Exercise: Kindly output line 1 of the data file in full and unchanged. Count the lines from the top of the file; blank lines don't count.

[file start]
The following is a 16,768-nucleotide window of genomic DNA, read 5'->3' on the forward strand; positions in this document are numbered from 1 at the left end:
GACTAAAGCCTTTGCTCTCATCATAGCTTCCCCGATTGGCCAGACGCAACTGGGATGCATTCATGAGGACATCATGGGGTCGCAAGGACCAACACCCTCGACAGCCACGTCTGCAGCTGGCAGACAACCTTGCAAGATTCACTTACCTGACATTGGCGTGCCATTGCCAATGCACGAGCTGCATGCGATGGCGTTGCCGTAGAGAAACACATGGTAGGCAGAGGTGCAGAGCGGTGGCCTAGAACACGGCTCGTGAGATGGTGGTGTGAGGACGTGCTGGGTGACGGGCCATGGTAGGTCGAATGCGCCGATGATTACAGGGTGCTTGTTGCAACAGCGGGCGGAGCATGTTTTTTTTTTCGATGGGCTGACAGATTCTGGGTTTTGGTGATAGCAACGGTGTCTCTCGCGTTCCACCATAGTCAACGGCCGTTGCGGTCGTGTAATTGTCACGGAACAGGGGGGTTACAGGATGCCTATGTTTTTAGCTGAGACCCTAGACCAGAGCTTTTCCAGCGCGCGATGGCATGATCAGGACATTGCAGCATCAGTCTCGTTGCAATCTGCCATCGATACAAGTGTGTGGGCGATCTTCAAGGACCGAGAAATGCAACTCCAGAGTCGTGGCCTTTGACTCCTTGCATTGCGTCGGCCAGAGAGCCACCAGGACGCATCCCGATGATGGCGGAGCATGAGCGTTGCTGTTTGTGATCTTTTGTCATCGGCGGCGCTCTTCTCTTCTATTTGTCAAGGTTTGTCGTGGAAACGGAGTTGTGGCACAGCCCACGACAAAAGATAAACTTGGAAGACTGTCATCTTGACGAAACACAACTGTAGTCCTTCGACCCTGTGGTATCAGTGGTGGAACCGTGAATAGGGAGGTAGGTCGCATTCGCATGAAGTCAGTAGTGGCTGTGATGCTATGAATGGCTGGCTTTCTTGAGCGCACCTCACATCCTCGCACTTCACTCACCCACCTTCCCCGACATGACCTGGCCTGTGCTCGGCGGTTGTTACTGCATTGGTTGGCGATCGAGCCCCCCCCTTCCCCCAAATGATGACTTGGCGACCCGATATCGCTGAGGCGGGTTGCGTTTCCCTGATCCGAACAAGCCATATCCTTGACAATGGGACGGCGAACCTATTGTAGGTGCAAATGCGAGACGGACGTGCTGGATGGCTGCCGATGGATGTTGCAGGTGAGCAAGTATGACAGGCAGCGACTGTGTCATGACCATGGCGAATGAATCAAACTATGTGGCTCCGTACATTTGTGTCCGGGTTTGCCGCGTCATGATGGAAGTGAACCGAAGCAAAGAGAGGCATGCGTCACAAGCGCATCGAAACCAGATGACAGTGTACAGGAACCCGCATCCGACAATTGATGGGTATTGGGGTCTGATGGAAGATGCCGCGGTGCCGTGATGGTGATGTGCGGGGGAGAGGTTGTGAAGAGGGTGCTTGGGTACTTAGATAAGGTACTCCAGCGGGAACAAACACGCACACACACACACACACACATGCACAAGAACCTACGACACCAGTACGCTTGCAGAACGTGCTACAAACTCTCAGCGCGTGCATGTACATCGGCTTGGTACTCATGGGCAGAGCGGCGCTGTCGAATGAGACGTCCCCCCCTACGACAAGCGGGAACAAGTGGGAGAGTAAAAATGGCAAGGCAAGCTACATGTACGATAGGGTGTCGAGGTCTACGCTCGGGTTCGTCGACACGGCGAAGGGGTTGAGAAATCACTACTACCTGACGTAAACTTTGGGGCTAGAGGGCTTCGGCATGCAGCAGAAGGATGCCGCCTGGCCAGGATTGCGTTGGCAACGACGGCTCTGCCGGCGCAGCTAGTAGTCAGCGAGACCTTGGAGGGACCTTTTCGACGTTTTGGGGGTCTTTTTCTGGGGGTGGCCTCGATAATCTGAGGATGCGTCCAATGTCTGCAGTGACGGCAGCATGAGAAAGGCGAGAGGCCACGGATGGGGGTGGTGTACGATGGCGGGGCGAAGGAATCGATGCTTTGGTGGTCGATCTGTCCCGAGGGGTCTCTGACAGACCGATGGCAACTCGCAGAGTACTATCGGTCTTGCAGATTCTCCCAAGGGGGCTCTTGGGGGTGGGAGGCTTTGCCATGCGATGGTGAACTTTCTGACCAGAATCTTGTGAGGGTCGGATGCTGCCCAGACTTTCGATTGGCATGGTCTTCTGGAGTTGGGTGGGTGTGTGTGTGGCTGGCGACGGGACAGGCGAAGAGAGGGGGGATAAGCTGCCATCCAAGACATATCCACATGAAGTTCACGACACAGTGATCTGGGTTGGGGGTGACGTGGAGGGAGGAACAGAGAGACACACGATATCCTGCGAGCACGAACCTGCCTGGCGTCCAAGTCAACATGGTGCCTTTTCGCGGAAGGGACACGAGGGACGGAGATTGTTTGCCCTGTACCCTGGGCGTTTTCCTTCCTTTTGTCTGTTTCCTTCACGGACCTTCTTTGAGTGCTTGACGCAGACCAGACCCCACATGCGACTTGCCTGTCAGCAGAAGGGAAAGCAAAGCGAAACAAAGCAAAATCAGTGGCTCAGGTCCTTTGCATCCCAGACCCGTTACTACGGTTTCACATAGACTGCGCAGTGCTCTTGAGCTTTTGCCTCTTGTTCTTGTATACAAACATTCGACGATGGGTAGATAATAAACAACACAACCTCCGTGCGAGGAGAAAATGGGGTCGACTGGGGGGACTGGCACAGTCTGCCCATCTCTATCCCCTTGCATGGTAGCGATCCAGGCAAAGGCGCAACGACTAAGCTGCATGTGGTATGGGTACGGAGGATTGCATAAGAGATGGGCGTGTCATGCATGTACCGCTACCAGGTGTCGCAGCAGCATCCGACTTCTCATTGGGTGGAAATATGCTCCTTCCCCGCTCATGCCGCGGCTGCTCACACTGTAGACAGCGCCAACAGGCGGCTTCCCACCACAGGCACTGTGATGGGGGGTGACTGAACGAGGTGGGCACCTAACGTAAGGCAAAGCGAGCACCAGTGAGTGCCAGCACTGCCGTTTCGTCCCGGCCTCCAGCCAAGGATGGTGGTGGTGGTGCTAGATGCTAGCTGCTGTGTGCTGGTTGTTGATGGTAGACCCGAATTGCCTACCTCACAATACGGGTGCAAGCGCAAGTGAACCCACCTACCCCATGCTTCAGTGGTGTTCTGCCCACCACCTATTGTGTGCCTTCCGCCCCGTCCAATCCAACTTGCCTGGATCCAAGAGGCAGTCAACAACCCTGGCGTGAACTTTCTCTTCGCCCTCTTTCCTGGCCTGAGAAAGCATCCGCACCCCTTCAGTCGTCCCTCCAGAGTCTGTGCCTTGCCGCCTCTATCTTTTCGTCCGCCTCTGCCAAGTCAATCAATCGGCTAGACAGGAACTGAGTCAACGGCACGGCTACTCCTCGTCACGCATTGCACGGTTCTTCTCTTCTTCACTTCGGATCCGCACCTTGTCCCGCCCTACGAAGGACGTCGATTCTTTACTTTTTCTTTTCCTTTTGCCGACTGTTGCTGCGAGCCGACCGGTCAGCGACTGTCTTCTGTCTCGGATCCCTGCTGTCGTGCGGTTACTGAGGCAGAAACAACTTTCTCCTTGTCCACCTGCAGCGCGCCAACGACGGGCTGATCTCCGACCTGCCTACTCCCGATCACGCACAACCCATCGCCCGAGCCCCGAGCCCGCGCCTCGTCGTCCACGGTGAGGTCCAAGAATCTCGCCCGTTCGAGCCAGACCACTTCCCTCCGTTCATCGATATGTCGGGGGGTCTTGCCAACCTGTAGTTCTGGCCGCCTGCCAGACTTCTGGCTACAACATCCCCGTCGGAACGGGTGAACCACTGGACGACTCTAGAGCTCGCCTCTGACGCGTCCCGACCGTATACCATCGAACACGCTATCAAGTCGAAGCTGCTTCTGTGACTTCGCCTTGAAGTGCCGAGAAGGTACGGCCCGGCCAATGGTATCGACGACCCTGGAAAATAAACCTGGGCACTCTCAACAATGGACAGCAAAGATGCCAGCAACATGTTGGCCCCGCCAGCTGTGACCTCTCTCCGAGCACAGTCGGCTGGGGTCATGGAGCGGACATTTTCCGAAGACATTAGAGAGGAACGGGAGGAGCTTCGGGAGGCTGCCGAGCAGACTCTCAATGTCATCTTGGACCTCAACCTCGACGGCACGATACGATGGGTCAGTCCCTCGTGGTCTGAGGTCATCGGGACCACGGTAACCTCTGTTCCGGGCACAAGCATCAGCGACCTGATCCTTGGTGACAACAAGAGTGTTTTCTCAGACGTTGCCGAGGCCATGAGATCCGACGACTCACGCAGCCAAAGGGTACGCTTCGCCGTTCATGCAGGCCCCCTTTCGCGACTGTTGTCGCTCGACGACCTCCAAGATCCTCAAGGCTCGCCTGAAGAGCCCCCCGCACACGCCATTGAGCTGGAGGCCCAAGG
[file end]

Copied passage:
The following is a 16,768-nucleotide window of genomic DNA, read 5'->3' on the forward strand; positions in this document are numbered from 1 at the left end: